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Woman Lives in Small Bathtub for a Month in Protest of Orca Being Kept in Captivity

New Zealander Danielle Daals is taking up a 30-day ‘Living like Lolita’ bathtub challenge in Miami to protest the captivity of a killer whale named Lolita. For the next one month, the 29-year-old activist will sit in a bathtub from 10am to 7pm outside Miami Seaquarium, in order to represent Lolita’s plight. Since 1970, the 22-foot whale  nicknamed ‘the world’s loneliest orca’ has been confined to a 60x80x20 foot pen, the smallest whale enclosure in North America. 

Daals, who has a permit to protest outside the park’s private property, will also carry a poster with a picture of Lolita and the words: “Swims 100 miles per day; confined to equivalent of a bath tub.” She hopes that her campaign will be effective in freeing the 3.2-ton whale from captivity and reuniting her with her pod of extremely rare and endangered Southern Resident killer whales near Puget Sound, off the coast of Seattle.

Living-Like-Lolita

Photo: YouTube video caption

So far, officials from Miami Seaquarium don’t seem very impressed by Daal’s efforts, or by the hundreds of protesters who are joining her every day, trying to dissuade visitors from entering the park. Naming the whale an “ambassador for her species”, they said that “Lolita will continue to receive the same care, stimulation and attention that she has for nearly 45 years.”

“There is no scientific evidence that the 49-year-old could survive if she were to be moved from her home at Miami Seaquarium to a sea pen or to the open waters of the Pacific Northwest,” they added, in a published statement.

Living-Like-Lolita3

Photo: YouTube video caption

Daals, however, is convinced that Lolita will be able to adapt in the wild given that she wasn’t too young when she was captured. “She was about six when she was taken from the wild, and because their brain size is about five times ours it’s hoped she will remember the things she learned, like how to feed,” she said.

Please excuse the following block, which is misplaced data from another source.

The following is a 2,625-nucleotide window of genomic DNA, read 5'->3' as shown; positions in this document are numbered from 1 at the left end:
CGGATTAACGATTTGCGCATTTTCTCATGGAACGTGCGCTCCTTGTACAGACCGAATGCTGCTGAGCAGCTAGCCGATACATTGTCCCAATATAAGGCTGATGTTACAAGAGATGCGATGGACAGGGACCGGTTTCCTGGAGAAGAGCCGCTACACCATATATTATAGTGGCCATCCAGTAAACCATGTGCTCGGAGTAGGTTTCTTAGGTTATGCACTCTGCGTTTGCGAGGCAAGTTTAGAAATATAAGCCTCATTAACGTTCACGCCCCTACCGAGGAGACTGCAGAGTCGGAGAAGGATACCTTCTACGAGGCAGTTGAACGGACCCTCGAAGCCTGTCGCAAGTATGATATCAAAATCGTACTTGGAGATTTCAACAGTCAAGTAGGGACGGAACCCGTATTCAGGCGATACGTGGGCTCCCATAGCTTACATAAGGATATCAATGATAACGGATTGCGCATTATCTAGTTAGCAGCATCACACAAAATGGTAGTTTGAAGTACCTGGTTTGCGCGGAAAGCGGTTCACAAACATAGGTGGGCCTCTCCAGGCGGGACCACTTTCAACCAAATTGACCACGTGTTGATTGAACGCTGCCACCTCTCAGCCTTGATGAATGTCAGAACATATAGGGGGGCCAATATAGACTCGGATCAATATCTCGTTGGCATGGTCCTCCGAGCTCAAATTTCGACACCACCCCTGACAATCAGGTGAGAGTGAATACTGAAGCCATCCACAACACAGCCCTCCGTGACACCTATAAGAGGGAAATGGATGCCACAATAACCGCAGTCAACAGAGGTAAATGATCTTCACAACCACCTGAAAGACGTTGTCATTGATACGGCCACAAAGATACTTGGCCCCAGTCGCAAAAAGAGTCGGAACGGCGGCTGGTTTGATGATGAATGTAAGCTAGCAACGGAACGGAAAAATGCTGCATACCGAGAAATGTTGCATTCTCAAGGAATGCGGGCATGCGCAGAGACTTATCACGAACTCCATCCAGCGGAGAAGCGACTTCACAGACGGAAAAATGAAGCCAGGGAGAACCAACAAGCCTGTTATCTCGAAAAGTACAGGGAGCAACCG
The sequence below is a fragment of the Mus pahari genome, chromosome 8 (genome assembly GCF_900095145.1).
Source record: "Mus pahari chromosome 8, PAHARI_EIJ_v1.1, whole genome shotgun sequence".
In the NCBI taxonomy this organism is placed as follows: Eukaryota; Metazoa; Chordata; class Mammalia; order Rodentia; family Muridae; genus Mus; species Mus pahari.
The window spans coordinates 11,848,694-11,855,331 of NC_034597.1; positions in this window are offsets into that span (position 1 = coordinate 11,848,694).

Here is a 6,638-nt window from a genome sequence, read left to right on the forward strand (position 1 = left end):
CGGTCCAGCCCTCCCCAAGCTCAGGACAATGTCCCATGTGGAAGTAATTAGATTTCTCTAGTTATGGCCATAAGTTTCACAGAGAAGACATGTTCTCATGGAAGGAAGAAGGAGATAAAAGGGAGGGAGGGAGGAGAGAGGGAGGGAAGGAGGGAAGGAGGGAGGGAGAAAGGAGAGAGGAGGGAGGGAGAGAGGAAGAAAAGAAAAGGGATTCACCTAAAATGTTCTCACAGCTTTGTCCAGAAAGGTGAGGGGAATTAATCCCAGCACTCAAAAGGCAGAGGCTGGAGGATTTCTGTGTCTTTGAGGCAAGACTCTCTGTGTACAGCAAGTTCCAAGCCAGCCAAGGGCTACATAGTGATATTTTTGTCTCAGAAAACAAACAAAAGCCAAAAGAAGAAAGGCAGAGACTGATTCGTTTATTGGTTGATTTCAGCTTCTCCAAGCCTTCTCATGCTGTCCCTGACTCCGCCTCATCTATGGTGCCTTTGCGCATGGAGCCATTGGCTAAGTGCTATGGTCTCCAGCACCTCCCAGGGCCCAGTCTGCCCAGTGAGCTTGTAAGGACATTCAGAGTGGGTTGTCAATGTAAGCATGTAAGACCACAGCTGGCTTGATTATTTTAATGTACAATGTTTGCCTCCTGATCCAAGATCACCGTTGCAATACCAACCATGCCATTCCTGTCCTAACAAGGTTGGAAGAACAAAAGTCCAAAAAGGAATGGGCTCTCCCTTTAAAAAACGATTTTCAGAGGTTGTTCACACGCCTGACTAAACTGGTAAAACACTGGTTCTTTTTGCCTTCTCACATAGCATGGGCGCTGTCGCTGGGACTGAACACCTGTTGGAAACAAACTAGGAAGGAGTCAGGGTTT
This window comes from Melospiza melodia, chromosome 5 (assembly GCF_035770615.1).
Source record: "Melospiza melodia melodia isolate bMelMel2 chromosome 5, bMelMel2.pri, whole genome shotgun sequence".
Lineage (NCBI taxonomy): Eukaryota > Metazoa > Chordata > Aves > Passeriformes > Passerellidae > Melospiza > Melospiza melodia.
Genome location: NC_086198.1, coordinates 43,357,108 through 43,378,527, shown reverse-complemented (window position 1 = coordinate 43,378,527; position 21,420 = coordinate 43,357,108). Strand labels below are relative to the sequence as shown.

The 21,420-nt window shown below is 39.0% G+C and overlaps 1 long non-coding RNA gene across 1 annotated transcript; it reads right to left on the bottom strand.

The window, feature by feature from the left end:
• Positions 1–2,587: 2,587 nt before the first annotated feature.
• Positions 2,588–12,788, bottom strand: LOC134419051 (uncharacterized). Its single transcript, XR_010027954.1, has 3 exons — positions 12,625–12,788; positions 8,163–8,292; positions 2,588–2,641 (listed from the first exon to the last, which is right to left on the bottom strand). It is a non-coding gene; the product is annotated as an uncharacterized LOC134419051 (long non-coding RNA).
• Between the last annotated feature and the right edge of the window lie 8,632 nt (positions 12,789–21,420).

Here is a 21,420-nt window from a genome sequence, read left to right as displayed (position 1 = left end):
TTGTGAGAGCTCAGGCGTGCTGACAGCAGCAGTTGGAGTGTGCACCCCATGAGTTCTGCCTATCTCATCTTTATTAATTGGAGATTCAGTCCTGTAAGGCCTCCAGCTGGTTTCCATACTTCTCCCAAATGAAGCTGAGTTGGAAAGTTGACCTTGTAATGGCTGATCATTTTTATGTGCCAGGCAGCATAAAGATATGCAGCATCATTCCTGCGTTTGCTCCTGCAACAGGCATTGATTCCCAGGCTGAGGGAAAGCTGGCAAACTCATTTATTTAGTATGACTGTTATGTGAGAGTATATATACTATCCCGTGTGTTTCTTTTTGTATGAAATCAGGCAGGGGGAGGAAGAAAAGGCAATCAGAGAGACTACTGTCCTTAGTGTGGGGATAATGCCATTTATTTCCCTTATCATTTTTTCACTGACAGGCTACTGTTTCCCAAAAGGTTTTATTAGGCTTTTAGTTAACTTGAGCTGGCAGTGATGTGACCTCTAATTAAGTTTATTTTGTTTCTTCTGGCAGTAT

In Miami, Daals is being hosted by a generous family who have given her a room of her own. She misses her family back in Lower Hutt, New Zealand, especially her two-year-old son, but the separation is a sacrifice she’s willing to make for Lolita’s cause. “I couldn’t help but cry as reality set in that, even though I’m with them, I really felt alone, you know?” she said. “I think during the week will be harder as people have to work so there won’t be as many people if any with me outside the seaquarium.”

 

“By embarking on this challenge, I will experience the same feelings of captivity, separation from my family boredom and stress that Lolita endures every day,” she wrote on her GoFundMe page, where she raised money to cover the cost of the protest. “It will be incredibly difficult for me to be away from my family for such a long time, but I know that my son will someday understand and admire me for fighting for what I believe in in this very brave way!”

via Stuff.co.nz

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